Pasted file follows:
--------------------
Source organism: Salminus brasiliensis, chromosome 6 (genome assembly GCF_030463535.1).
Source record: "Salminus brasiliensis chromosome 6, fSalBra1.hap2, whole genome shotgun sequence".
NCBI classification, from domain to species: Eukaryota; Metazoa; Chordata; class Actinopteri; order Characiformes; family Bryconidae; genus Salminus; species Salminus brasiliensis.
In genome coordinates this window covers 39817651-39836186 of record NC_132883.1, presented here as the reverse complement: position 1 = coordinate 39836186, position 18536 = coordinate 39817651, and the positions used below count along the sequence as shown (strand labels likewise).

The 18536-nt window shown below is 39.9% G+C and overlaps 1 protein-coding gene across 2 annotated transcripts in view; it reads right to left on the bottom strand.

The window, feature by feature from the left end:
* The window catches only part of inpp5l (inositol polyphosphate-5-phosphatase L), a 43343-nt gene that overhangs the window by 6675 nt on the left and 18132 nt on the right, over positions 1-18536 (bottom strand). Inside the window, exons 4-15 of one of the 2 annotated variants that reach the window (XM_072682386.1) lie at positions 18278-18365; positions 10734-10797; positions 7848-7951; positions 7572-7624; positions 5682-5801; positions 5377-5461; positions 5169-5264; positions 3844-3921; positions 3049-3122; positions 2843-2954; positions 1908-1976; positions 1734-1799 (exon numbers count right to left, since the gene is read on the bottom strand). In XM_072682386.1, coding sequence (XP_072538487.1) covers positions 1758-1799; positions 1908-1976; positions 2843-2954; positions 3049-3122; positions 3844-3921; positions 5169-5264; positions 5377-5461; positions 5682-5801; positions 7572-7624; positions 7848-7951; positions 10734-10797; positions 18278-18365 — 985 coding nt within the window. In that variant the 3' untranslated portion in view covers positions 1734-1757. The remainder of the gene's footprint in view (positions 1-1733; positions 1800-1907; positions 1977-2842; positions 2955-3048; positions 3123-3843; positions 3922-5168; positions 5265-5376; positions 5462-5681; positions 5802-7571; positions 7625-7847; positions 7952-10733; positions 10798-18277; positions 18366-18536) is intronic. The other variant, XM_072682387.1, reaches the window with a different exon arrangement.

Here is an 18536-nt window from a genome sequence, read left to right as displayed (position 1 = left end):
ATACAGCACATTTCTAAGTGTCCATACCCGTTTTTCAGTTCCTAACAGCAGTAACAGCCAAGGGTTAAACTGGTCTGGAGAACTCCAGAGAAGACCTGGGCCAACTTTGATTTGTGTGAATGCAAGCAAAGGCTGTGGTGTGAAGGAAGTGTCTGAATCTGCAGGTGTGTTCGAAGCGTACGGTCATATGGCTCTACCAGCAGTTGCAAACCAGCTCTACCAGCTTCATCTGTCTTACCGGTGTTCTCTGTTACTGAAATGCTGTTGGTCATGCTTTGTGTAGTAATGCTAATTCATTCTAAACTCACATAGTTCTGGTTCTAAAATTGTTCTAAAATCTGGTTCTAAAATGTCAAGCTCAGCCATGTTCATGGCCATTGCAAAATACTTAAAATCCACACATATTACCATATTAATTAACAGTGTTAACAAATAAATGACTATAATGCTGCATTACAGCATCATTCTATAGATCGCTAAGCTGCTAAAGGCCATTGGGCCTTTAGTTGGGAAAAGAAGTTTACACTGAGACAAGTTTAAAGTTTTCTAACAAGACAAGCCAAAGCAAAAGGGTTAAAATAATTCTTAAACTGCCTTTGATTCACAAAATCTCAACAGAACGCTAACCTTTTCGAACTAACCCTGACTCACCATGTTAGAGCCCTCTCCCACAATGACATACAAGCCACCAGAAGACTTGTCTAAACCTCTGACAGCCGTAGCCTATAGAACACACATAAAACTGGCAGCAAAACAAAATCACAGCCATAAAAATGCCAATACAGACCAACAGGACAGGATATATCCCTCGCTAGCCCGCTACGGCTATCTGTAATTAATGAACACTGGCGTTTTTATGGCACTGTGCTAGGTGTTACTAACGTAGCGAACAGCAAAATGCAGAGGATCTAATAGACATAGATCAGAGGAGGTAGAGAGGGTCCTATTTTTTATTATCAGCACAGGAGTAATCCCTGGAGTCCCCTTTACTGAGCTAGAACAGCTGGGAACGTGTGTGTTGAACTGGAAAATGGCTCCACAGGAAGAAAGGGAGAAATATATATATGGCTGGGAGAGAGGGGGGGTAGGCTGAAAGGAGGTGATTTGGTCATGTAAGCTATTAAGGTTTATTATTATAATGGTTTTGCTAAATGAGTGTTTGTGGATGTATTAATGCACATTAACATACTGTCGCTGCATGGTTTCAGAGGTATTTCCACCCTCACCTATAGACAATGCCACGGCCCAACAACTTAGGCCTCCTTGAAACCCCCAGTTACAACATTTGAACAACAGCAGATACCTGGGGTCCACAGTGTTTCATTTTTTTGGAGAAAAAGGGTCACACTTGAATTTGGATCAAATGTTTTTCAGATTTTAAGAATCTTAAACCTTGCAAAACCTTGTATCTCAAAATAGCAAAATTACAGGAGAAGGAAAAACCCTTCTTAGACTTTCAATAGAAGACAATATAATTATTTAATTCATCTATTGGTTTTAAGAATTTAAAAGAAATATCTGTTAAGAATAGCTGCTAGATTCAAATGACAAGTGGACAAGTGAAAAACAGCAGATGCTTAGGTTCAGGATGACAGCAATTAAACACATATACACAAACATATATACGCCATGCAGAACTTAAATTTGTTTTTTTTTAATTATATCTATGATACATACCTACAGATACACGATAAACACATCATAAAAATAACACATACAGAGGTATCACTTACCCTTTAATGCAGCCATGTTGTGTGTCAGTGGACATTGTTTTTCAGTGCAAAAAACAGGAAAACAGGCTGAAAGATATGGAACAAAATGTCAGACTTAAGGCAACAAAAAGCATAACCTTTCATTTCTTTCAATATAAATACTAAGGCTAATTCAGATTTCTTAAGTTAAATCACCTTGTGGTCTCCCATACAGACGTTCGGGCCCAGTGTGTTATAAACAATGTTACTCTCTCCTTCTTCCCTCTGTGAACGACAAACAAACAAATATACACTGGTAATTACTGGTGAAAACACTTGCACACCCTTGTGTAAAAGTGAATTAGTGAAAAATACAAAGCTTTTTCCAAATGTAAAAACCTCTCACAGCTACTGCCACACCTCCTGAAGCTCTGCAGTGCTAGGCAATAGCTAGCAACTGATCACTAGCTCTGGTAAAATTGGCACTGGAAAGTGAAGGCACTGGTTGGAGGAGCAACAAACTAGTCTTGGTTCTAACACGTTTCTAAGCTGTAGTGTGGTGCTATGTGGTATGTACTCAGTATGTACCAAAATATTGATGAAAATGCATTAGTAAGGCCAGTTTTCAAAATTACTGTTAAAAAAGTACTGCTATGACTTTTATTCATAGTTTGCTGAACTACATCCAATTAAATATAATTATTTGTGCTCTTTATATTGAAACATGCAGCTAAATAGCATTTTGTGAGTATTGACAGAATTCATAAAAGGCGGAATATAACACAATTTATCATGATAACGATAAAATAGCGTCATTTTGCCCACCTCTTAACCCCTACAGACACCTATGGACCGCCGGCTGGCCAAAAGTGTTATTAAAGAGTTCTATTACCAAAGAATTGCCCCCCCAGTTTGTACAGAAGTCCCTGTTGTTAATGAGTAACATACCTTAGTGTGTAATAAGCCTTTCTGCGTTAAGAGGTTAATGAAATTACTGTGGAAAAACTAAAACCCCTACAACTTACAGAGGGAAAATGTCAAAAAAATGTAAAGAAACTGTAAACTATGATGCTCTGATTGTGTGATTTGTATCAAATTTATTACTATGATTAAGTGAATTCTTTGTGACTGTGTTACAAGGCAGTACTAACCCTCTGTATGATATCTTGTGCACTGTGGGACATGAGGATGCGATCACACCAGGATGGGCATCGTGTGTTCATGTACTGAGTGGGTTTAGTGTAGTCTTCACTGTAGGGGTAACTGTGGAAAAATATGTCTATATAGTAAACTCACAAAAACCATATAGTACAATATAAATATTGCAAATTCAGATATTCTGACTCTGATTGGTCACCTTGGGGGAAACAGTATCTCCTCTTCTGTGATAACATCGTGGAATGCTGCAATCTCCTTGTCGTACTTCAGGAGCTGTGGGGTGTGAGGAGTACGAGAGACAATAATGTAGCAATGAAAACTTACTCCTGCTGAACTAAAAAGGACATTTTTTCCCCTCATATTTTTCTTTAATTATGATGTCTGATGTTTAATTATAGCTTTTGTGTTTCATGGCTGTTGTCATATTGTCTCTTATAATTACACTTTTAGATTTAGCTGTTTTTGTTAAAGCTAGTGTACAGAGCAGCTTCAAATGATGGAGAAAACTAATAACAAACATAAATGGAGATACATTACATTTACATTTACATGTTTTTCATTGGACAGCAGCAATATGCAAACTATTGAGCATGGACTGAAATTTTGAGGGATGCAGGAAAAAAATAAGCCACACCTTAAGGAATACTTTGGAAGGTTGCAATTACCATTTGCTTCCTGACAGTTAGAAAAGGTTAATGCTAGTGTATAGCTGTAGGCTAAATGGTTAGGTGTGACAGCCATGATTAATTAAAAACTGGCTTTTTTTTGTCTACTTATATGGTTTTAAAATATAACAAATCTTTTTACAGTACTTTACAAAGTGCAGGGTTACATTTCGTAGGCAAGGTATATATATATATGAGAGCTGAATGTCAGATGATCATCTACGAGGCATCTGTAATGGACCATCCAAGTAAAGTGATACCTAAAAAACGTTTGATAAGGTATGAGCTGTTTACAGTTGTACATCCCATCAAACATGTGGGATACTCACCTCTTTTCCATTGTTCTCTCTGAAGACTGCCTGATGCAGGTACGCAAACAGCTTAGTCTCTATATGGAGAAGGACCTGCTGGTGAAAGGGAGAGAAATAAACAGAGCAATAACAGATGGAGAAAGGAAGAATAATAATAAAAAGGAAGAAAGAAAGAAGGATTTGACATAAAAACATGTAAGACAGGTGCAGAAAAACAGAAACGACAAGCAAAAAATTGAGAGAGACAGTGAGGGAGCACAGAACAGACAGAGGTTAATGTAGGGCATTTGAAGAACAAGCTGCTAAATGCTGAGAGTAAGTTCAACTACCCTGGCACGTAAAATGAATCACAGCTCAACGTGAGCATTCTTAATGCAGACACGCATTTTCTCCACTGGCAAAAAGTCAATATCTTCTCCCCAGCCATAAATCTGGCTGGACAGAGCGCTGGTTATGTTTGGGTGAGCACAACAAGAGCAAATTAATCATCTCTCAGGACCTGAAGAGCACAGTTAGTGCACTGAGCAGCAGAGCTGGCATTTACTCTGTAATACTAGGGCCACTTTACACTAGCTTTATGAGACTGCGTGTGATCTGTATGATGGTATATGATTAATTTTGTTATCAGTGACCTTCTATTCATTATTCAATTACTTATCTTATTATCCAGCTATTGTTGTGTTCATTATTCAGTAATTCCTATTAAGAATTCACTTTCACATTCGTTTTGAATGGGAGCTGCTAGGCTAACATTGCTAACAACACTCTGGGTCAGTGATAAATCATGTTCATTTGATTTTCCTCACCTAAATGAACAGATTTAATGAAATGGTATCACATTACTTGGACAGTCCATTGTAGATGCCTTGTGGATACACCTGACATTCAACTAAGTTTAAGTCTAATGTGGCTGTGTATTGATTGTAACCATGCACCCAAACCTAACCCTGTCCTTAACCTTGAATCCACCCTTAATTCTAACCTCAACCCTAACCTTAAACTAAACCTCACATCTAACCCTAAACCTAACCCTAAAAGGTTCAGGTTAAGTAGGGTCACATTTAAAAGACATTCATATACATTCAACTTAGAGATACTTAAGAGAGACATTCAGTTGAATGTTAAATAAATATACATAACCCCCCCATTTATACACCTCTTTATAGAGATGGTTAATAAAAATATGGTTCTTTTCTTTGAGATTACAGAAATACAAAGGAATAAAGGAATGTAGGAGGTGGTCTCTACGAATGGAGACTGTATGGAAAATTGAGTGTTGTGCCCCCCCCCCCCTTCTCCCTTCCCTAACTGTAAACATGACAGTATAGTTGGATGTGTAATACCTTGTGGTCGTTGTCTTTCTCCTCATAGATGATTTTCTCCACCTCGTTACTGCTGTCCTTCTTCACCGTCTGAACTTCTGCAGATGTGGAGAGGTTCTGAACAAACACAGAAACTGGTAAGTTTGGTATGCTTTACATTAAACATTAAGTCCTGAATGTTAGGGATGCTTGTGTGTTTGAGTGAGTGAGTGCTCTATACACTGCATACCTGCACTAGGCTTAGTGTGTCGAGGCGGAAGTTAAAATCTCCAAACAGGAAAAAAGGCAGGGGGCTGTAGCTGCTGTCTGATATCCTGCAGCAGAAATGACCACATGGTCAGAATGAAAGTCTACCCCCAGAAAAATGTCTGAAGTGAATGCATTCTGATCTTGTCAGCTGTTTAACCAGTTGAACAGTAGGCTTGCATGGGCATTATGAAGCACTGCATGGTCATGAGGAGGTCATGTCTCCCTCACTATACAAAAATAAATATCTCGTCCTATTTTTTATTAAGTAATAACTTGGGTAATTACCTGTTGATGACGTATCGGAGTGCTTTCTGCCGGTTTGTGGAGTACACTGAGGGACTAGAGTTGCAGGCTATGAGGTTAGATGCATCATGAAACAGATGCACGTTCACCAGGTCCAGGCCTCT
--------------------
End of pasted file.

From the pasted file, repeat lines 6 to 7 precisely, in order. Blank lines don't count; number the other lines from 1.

The window, feature by feature from the left end:
* The window catches only part of inpp5l (inositol polyphosphate-5-phosphatase L), a 43343-nt gene that overhangs the window by 6675 nt on the left and 18132 nt on the right, over positions 1-18536 (bottom strand). Inside the window, exons 4-15 of one of the 2 annotated variants that reach the window (XM_072682386.1) lie at positions 18278-18365; positions 10734-10797; positions 7848-7951; positions 7572-7624; positions 5682-5801; positions 5377-5461; positions 5169-5264; positions 3844-3921; positions 3049-3122; positions 2843-2954; positions 1908-1976; positions 1734-1799 (exon numbers count right to left, since the gene is read on the bottom strand). In XM_072682386.1, coding sequence (XP_072538487.1) covers positions 1758-1799; positions 1908-1976; positions 2843-2954; positions 3049-3122; positions 3844-3921; positions 5169-5264; positions 5377-5461; positions 5682-5801; positions 7572-7624; positions 7848-7951; positions 10734-10797; positions 18278-18365 — 985 coding nt within the window. In that variant the 3' untranslated portion in view covers positions 1734-1757. The remainder of the gene's footprint in view (positions 1-1733; positions 1800-1907; positions 1977-2842; positions 2955-3048; positions 3123-3843; positions 3922-5168; positions 5265-5376; positions 5462-5681; positions 5802-7571; positions 7625-7847; positions 7952-10733; positions 10798-18277; positions 18366-18536) is intronic. The other variant, XM_072682387.1, reaches the window with a different exon arrangement.